The Amazon Echo app also comes with skills. Basically apps inside of the Echo, you can ask Alexa to activate a skill, then give voice commands for various functions within that skill. Via a couple of third-party skills, you can circumvent IFTTT for Nest controls, but it’s still not as intuitive as Ecobee’s native integration.
Reflect Connect — one such skill — requires you to sign up for a separate account beyond your Nest and Echo account. Then you activate it by telling Alexa to “Open Reflect.” Or you can simply say, “Alexa, ask Reflect to turn the temperature to 72 degrees.” That’s not bad, but Reflect can only connect to one Nest at a time, so bigger homes with multiple thermostats will be out of luck.
You’re also still using an extra service, and sometimes, my request to Alexa to talk to Reflect to command Nest timed out somewhere along that winding path. And you can’t use Reflect to adjust the temp up or down by a couple of degrees. You still have to specify your temperature.
You can ask Reflect to tell you the set temp, or the temp Nest is reading. That’s handy, since you can then follow up the inquiry with your temp request. And you can’t actually ask the Echo for the set temp or temp readings of the Ecobee3. Reflect bests Ecobee on that front, but for the most part, Ecobee’s voice controls through the Echo are easier to use.
The current setup of choice
In the CNET Smart Home, we have thermostats in a hallway on the main floor and on the second floor, just inside the entrance of the master bedroom. We installed an Ecobee3 in both locations. Via the app, I set schedules for both, and was slightly annoyed that I couldn’t set both schedules at once.
It wasn’t a big inconvenience, and within a few minutes, I had temperature preferences set up for home, away, and bedtime, and times for each mapped throughout the week according to our work schedule for the house. Since no one lives in the CNET Smart Home, I probably didn’t need to put anything for bedtime into the calendar, but I did anyway.
Next, I turned on the “Smart home/away” and “follow me” features that make use of Ecobee’s sensors. Voice control through the Echo was a big part of the reason we made the switch, but with a home as big as the CNET Smart Home — 5,800 square feet — the sensors proved to be a very useful advantage.
Each thermostat comes with a sensor included, but I paired both of ours to the downstairs thermostat, since that’s where we spent most of our time. I put one in the living room and one in the family room. The smart home/away feature makes alterations on the fly to your schedule if it’s set to home and doesn’t detect motion for awhile, or if it’s in away mode and the sensor picks up that you’re there.
Nest does the same thing, but since your thermostat might be in a hallway removed from the home office where you spend hours every day working, it might think you’re away when you’re not. With Ecobee, you can simply plop the little plastic sensor down on its stand on your desk, or stick it to a wall in whatever room you tend to frequent, and it’ll have a better idea if you’re actually home.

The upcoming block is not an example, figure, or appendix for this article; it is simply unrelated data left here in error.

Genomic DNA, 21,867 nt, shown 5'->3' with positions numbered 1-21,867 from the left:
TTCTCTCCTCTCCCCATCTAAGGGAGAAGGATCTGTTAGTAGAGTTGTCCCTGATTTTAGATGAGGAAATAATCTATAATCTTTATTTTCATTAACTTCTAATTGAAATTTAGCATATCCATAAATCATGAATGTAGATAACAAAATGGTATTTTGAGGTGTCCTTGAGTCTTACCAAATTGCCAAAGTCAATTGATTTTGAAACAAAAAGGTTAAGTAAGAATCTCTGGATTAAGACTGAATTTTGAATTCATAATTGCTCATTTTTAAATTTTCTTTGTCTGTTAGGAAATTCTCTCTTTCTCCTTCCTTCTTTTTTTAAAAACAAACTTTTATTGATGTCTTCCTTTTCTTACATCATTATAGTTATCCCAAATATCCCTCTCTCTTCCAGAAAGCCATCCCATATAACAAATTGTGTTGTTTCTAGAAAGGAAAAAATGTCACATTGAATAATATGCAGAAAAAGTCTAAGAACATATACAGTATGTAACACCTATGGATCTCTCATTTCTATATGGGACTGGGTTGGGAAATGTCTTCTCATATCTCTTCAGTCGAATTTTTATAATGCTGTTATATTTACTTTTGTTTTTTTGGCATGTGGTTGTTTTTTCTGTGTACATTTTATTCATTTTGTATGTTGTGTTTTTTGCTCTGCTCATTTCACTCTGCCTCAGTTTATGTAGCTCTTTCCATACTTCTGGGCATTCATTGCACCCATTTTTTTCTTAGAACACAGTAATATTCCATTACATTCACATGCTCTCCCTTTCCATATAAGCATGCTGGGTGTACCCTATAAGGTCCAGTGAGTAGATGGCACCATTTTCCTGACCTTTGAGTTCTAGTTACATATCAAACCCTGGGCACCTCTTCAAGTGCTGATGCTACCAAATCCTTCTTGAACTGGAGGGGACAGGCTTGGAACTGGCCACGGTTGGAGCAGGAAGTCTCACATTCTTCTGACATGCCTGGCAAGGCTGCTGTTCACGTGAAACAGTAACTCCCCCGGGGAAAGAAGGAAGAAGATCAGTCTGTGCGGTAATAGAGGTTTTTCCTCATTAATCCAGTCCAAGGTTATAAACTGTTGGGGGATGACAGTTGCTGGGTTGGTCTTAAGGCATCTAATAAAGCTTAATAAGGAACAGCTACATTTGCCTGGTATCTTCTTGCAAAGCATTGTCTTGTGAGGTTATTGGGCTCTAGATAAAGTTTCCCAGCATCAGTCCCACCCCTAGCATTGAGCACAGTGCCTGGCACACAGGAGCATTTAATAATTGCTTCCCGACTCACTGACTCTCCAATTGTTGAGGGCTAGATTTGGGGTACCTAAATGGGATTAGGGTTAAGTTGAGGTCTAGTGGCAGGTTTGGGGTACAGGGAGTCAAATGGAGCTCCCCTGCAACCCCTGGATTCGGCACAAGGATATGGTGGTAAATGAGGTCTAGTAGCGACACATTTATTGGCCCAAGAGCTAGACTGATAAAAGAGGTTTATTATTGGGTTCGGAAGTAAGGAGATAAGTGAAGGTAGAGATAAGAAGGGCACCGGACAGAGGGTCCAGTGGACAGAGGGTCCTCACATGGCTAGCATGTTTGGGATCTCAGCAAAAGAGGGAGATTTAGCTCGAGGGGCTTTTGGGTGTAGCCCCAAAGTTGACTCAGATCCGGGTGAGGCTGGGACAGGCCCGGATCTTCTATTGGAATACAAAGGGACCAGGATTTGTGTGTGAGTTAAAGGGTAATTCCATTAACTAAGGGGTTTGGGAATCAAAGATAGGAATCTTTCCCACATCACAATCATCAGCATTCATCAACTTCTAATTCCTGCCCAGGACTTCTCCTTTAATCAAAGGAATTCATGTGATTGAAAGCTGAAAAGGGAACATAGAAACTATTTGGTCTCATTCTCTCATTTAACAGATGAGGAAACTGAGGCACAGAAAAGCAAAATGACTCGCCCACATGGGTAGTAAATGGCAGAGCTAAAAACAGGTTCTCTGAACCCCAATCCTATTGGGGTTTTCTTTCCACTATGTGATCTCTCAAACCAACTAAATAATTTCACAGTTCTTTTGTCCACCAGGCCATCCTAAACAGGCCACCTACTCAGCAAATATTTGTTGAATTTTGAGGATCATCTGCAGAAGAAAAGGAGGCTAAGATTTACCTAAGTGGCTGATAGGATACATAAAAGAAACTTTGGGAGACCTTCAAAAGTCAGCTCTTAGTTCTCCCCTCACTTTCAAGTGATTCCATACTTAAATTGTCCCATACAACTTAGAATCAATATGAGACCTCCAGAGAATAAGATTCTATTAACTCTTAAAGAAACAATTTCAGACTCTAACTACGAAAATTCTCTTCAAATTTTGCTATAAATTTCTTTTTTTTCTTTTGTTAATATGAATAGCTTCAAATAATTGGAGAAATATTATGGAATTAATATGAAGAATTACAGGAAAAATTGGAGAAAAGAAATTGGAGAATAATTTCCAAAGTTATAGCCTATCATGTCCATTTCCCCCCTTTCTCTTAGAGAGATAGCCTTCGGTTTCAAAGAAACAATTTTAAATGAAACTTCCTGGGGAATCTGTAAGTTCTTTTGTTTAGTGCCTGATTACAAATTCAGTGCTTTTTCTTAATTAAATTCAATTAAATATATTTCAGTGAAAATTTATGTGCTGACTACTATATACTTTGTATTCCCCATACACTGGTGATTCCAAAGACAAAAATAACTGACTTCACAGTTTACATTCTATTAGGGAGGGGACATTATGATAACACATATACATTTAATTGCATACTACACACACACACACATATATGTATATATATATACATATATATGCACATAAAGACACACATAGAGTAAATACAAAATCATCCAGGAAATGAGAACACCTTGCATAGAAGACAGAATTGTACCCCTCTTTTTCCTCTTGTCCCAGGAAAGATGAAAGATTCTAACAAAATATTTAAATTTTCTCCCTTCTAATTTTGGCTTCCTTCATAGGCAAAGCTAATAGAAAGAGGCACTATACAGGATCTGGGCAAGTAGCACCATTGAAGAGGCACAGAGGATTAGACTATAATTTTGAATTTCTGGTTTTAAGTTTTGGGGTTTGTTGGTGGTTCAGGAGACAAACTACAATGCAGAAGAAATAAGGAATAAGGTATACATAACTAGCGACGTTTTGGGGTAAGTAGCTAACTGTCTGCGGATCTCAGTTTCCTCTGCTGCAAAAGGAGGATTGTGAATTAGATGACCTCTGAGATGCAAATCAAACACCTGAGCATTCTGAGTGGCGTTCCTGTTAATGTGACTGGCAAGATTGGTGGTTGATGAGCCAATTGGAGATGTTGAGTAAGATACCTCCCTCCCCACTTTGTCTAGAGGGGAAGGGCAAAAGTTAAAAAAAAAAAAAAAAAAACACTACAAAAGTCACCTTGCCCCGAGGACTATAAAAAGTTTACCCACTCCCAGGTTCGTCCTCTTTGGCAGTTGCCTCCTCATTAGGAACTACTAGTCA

Like the Nest, the Ecobee thermostat detects motion as well, and Ecobee uses temperature readings from all of the sensors and averages them when making decisions about when to heat or cool. The “follow me” feature allows Ecobee to more heavily weight the average of the sensors that detected motion more recently. Short of using smart vents, that’s as close as you can get to intelligent room-by-room temperature control.
Once the thermostats and the sensors were in place, I took advantage of Ecobee’s other integrations to set up a couple of extra pieces of advanced functionality. The Ecobee3 works with HomeKit, so I can command it with Siri using my iPhone. The Ecobee3 also works with IFTTT, so I set up a few recipes telling the thermostat to switch to home mode when my phone entered the area.
I also set up “good night” and “good morning” recipes. The first shuts off every light in the house and turns the temperature to my bed time comfort level when I say, “Alexa, trigger good night.” The second turns on a few select lights and turns the temp back to home mode when I say, “Alexa, trigger good morning.”
The wish list
Neither command is ideal. Again, I’d like more intuitive, flexible phrasing to trigger scenes, but right now, the Echo doesn’t offer any built-in scenes. You have to go through IFTTT for that. Neither Siri nor IFTTT do anything more via Ecobee than what Nest can do via its own IFTTT channel and the voice controls on an Android.
I wish Ecobee’s motion sensors would let you take it’s IFTTT channel one step further — turning on the lights in a room when the sensor detects occupancy, for example. But Ecobee doesn’t have triggers for its sensors yet. And by losing the Nest thermostat, we lose the integration between our thermostat and the Nest Protect, but that link didn’t add much to our home’s smarts.
I also wish I could use my voice for more advanced functionality with the Ecobee. I’d like to be able to switch directly to home or away mode, or get an energy report, or even alter a schedule for the day or resume a set schedule after a modification. You can’t do any of that with a direct voice command. However, you can again turn to IFTTT if you want to create recipes for setting home and away mode on the fly.
We still haven’t found the perfect solution for our smart-home thermostat with the Ecobee3. But because we can continue to add sensors to the system as we see fit, and because we can just say “Alexa, turn down the temperature two degrees,” right now, it works well for the CNET Smart Home. And given the native integration between Echo and Ecobee, as the former grows its smart-home functionality, I’d expect the latter to tag along for the ride. Together, that all makes the Ecobee3 the right choice for us now, and for the foreseeable future.